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Cold comfort

Staying warm and dry are keys to fun and safety when in wintry climes

Cold comfort

This wool winter hat from Dale of Norway has a waterproof lining and water-repellent technology.
Courtesy Dale of Norway

Attention to detail – from head to toe – is essential when gearing up for winter activities and sports.

That’s because playing in a frosty environment can be exhilarating but potentially dangerous as well, so we sought the expertise of various apparel and equipment leaders to check on the technical developments and stylish trends on the market for skiing, snowboarding, hiking or simply wanting to look good out of the elements and in the lodge.

Things to know before shopping are what your activities will entail, sensitivity to cold and wind chill, time of exposure, use of layering and an understanding of the latest vernacular such as back fills, seal seams and hi-loft thermal fill. But it all starts at the base, and the best materials against your skin are wool and poly/wool blends.

“The inherent properties of Merino wool and thoughtful design enable people to enjoy wintry, snowy weather,” said Molly Cuffe, director of global brand marketing for Smartwool. “Thermo-regulation, moisture-wicking and odor resistance are all technical highlights of Smartwool base layers and outer layers. In normal terms, that means you can experience comfort no matter the activity or weather.”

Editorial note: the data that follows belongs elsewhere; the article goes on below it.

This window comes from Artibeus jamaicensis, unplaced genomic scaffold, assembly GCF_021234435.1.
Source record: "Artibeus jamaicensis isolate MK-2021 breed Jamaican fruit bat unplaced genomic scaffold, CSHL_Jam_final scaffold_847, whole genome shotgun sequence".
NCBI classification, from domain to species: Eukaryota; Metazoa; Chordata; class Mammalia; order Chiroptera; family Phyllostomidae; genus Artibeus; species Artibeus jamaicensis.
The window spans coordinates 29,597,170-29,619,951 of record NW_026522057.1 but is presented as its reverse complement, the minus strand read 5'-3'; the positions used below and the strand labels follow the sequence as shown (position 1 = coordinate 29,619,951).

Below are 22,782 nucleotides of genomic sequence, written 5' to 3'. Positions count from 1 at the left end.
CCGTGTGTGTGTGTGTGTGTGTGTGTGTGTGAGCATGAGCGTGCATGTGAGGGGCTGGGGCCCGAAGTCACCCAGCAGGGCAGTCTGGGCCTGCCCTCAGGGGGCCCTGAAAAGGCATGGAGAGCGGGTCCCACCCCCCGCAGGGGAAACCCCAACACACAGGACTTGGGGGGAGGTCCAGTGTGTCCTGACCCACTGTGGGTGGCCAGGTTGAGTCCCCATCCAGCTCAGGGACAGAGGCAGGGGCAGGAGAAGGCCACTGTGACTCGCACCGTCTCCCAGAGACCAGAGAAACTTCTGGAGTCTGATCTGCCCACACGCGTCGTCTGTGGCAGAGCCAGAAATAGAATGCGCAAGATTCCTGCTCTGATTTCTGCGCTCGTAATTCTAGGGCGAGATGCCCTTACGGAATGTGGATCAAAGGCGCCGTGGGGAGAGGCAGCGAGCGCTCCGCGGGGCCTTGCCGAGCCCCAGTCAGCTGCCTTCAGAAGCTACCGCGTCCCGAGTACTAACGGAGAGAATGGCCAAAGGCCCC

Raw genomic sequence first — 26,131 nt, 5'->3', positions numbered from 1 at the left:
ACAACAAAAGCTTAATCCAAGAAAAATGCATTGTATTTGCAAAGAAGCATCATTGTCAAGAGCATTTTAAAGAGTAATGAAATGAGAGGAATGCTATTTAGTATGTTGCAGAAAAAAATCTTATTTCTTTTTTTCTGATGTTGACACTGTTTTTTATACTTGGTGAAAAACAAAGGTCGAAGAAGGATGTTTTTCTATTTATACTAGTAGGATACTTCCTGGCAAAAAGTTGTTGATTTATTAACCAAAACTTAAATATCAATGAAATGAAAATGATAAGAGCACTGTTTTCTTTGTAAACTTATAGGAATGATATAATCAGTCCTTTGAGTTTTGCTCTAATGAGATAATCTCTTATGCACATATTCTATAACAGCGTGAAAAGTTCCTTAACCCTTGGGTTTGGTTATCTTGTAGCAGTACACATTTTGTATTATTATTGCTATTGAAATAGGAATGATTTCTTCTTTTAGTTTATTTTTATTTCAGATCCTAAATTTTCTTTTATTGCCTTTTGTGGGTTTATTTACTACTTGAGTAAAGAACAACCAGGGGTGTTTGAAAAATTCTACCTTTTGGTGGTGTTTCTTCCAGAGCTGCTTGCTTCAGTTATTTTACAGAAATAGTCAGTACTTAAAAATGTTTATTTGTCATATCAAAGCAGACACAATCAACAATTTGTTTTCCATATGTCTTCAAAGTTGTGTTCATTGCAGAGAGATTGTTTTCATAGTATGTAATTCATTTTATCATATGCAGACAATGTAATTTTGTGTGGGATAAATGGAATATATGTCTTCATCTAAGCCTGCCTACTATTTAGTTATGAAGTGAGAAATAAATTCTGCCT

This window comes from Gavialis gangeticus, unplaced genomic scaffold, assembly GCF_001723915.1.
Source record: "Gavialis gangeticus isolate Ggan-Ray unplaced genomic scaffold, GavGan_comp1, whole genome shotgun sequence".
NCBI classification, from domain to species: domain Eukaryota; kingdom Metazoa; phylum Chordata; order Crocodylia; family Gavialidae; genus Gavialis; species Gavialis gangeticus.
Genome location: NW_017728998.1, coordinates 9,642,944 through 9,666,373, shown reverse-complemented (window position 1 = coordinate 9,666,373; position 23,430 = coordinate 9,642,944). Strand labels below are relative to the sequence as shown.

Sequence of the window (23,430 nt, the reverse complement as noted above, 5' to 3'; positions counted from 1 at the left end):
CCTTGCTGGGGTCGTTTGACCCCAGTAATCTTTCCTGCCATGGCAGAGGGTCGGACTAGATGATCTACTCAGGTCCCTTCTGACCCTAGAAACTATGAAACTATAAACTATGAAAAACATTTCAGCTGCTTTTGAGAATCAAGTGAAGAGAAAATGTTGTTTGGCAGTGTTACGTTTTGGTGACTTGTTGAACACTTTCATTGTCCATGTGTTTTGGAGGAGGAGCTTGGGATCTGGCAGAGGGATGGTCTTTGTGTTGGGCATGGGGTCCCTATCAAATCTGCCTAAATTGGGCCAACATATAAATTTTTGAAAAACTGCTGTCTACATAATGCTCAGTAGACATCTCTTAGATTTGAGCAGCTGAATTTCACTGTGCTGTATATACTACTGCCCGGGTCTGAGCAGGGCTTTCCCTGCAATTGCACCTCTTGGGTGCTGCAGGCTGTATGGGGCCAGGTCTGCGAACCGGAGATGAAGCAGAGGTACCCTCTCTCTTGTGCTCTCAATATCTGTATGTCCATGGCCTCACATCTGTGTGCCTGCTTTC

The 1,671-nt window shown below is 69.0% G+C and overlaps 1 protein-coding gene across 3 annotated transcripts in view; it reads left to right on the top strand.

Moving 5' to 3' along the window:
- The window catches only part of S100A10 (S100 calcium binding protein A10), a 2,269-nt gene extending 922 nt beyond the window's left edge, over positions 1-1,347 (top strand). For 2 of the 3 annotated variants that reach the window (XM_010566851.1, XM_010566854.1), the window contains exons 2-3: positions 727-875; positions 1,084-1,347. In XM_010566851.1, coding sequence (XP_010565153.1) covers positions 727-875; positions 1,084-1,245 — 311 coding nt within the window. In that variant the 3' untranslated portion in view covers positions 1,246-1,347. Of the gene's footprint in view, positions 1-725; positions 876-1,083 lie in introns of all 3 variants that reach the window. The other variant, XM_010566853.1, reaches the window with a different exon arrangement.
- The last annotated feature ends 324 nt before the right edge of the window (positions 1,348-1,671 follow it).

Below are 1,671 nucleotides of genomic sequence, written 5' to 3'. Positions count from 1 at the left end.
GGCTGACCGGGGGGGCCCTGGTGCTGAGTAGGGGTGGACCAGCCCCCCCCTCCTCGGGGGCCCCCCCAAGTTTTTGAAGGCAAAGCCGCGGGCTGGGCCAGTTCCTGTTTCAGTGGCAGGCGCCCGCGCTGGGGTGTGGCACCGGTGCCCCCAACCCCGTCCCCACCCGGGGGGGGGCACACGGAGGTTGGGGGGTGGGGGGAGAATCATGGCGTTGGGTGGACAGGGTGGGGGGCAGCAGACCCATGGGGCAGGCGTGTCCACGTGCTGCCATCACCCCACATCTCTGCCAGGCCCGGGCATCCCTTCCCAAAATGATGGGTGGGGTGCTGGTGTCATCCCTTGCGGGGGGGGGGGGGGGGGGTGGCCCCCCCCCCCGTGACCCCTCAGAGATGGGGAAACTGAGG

The same cannot be said for cotton, which feels terrific but shouldn’t be part of your winter sports wardrobe. Cotton is hydrophilic, meaning it’s poor at wicking wetness from the skin, and it can become damp simply from exposure to humidity. Once wet, the fabric feels cold and loses up to 90 percent of its insulating properties, making cotton a reminder that wearing the right fabric is crucial in cold and wet weather.

“Comfort is key; if you’re cold, wet or uncomfortable, your day will be ruined,” Cuffe said. “Merino wool is Mother Nature’s original performance fiber. It works naturally with your body’s heating and cooling system; it helps to keep you warmer and drier naturally.”

Merino starts working as soon as your body heats up, Cuffe added, meaning that moisture is moved in its vapor state before it becomes sweat.

“This helps the body maintain a more stable core temperature and allows the body to work more efficiently,” she said. “Wool also keeps your body warm when wet, again helping to keep the core temperature more stable and the body comfortable in a variety of conditions.”  

Keeping your feet warm and dry is also crucial when participating in cold outdoor activities.

“A quality pair of boots is an investment that will last for years,” said Brian Hall, director of product development for Vasque. “A poorly made or ill-fitting pair of boots takes away from the experience and limits what you can do outside.”



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